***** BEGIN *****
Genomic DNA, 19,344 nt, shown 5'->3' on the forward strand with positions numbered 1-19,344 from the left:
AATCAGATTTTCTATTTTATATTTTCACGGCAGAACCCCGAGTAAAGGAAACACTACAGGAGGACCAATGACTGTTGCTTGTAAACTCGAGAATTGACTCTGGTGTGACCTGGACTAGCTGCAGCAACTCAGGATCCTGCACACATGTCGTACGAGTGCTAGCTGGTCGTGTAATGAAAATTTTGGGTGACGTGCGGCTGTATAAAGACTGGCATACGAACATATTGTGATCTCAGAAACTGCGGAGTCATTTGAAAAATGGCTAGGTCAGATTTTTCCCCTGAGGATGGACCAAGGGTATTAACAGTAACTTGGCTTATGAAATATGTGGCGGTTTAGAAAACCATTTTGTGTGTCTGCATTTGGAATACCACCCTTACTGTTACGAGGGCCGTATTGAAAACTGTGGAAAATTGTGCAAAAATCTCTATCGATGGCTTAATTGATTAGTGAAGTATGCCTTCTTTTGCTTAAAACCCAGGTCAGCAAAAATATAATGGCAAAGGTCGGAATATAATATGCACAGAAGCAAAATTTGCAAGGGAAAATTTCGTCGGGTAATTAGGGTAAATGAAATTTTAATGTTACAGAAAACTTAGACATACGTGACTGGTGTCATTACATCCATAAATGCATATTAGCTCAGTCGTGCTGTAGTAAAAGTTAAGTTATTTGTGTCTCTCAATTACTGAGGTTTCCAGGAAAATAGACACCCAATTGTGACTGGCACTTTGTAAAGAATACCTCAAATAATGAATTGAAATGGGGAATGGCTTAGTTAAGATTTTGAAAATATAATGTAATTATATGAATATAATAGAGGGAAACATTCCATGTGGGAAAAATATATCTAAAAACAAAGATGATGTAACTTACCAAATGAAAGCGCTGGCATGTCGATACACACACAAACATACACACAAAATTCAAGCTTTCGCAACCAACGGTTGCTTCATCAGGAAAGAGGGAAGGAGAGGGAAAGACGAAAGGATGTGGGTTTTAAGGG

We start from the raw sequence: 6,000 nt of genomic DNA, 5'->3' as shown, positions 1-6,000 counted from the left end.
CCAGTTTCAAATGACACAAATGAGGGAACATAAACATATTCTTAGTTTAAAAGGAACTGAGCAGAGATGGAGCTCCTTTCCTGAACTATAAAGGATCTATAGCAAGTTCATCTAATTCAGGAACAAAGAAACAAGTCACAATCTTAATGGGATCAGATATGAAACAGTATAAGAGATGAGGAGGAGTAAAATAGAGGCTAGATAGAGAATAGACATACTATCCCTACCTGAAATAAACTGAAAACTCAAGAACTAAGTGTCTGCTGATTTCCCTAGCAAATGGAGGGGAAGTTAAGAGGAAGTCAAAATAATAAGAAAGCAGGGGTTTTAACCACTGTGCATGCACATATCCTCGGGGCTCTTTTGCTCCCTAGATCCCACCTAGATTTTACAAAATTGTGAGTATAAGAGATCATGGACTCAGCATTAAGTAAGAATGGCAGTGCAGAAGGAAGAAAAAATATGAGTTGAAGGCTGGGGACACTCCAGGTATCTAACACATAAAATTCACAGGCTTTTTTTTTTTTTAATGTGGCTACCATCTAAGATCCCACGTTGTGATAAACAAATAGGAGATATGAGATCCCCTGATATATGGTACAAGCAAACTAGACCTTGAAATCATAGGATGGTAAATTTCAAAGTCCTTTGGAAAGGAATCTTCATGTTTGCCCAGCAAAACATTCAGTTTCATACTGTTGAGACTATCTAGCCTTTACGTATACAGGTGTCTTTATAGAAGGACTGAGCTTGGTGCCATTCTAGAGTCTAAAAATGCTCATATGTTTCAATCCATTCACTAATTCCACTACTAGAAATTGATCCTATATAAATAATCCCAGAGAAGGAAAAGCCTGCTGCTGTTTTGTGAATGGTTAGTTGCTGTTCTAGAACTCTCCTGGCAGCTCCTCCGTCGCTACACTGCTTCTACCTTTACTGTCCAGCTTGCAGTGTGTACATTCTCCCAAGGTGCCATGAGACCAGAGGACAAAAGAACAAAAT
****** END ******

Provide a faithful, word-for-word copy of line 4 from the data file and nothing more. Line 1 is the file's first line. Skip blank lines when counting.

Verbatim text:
CCAGTTTCAAATGACACAAATGAGGGAACATAAACATATTCTTAGTTTAAAAGGAACTGAGCAGAGATGGAGCTCCTTTCCTGAACTATAAAGGATCTATAGCAAGTTCATCTAATTCAGGAACAAAGAAACAAGTCACAATCTTAATGGGATCAGATATGAAACAGTATAAGAGATGAGGAGGAGTAAAATAGAGGCTAGATAGAGAATAGACATACTATCCCTACCTGAAATAAACTGAAAACTCAAGAACTAAGTGTCTGCTGATTTCCCTAGCAAATGGAGGGGAAGTTAAGAGGAAGTCAAAATAATAAGAAAGCAGGGGTTTTAACCACTGTGCATGCACATATCCTCGGGGCTCTTTTGCTCCCTAGATCCCACCTAGATTTTACAAAATTGTGAGTATAAGAGATCATGGACTCAGCATTAAGTAAGAATGGCAGTGCAGAAGGAAGAAAAAATATGAGTTGAAGGCTGGGGACACTCCAGGTATCTAACACATAAAATTCACAGGCTTTTTTTTTTTTTAATGTGGCTACCATCTAAGATCCCACGTTGTGATAAACAAATAGGAGATATGAGATCCCCTGATATATGGTACAAGCAAACTAGACCTTGAAATCATAGGATGGTAAATTTCAAAGTCCTTTGGAAAGGAATCTTCATGTTTGCCCAGCAAAACATTCAGTTTCATACTGTTGAGACTATCTAGCCTTTACGTATACAGGTGTCTTTATAGAAGGACTGAGCTTGGTGCCATTCTAGAGTCTAAAAATGCTCATATGTTTCAATCCATTCACTAATTCCACTACTAGAAATTGATCCTATATAAATAATCCCAGAGAAGGAAAAGCCTGCTGCTGTTTTGTGAATGGTTAGTTGCTGTTCTAGAACTCTCCTGGCAGCTCCTCCGTCGCTACACTGCTTCTACCTTTACTGTCCAGCTTGCAGTGTGTACATTCTCCCAAGGTGCCATGAGACCAGAGGACAAAAGAACAAAAT